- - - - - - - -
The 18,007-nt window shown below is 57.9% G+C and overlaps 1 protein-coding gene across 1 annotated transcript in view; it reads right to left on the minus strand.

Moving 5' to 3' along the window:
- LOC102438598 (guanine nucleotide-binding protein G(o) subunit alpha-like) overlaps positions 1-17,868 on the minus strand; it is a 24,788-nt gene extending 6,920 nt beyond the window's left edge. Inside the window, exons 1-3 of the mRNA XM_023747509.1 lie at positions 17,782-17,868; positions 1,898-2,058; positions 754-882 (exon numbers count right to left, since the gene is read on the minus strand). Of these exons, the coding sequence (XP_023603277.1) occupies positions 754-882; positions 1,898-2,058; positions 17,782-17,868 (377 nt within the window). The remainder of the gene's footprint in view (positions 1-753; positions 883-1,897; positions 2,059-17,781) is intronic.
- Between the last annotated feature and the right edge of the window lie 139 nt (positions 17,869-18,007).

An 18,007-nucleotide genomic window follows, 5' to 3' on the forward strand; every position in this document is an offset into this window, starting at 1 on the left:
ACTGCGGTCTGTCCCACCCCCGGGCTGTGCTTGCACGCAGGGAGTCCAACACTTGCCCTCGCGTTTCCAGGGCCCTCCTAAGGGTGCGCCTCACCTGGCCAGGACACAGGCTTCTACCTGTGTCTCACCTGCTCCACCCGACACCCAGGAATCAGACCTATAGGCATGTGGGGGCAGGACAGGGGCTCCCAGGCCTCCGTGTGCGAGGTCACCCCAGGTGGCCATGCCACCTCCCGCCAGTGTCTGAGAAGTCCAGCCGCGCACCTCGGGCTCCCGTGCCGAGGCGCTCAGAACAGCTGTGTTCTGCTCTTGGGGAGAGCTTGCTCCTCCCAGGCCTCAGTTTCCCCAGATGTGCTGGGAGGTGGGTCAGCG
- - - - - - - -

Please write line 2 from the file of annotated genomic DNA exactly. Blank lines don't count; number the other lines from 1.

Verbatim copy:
Moving 5' to 3' along the window: